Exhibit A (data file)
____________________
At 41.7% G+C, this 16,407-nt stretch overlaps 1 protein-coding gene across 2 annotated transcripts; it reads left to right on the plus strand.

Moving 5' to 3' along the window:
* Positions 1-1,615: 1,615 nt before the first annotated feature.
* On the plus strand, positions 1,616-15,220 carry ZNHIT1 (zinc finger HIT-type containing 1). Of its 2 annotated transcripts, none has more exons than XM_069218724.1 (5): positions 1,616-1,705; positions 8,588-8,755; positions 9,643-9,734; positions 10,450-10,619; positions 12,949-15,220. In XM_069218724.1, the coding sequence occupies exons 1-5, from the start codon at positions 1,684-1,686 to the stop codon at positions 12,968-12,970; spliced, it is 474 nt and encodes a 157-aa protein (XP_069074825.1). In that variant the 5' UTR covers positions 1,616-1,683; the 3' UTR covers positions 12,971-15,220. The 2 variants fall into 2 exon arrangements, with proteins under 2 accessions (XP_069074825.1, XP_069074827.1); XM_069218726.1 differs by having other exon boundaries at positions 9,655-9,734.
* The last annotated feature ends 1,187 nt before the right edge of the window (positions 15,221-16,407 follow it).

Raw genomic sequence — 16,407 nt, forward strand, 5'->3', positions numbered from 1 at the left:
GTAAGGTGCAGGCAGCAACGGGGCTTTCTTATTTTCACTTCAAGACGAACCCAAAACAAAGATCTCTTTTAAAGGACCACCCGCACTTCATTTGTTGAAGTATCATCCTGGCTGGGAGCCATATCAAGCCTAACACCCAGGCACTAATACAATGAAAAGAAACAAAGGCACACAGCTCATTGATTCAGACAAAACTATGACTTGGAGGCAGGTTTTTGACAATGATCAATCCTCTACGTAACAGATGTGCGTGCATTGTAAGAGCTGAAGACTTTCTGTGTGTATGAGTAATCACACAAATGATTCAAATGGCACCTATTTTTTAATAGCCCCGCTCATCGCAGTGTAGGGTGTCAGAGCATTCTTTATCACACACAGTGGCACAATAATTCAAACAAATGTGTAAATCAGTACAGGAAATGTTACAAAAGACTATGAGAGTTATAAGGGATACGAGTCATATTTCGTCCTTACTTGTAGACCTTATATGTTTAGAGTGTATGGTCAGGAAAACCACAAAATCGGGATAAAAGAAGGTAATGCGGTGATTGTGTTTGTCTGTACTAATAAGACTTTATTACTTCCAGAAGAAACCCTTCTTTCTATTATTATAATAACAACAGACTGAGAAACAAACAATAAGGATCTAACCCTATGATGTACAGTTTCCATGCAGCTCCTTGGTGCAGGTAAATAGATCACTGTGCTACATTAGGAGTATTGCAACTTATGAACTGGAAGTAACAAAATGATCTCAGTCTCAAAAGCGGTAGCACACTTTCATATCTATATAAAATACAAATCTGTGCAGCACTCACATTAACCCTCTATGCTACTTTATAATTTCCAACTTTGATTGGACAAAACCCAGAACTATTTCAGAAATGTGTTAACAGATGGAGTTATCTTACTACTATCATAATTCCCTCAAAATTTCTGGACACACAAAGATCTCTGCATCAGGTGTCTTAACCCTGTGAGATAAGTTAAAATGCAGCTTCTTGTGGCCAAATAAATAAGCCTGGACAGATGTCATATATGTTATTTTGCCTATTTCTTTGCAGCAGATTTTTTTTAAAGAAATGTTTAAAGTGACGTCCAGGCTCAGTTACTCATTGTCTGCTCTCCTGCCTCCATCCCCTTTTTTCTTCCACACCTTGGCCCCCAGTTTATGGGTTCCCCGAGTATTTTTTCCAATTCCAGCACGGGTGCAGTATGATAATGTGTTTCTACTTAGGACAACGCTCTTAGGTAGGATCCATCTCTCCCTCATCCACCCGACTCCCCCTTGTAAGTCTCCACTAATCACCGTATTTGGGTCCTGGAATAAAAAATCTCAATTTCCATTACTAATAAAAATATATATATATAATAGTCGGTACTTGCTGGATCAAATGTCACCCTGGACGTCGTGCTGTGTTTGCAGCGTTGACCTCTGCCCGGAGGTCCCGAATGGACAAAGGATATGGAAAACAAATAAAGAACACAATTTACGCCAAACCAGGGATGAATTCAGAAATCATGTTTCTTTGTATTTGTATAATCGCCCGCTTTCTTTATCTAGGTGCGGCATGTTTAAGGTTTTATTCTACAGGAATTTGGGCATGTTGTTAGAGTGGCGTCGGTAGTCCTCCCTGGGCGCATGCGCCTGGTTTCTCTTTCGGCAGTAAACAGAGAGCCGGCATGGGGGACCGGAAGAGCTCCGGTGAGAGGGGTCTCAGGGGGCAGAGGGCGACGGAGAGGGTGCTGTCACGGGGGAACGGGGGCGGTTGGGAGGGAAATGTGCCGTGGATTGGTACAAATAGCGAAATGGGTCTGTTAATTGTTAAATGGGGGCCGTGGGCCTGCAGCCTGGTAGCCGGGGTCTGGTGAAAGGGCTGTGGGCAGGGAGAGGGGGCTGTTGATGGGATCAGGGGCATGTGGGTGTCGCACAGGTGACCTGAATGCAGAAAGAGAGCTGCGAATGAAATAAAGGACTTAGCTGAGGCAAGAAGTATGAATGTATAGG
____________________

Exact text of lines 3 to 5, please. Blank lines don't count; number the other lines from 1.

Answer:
* Positions 1-1,615: 1,615 nt before the first annotated feature.
* On the plus strand, positions 1,616-15,220 carry ZNHIT1 (zinc finger HIT-type containing 1). Of its 2 annotated transcripts, none has more exons than XM_069218724.1 (5): positions 1,616-1,705; positions 8,588-8,755; positions 9,643-9,734; positions 10,450-10,619; positions 12,949-15,220. In XM_069218724.1, the coding sequence occupies exons 1-5, from the start codon at positions 1,684-1,686 to the stop codon at positions 12,968-12,970; spliced, it is 474 nt and encodes a 157-aa protein (XP_069074825.1). In that variant the 5' UTR covers positions 1,616-1,683; the 3' UTR covers positions 12,971-15,220. The 2 variants fall into 2 exon arrangements, with proteins under 2 accessions (XP_069074825.1, XP_069074827.1); XM_069218726.1 differs by having other exon boundaries at positions 9,655-9,734.
* The last annotated feature ends 1,187 nt before the right edge of the window (positions 15,221-16,407 follow it).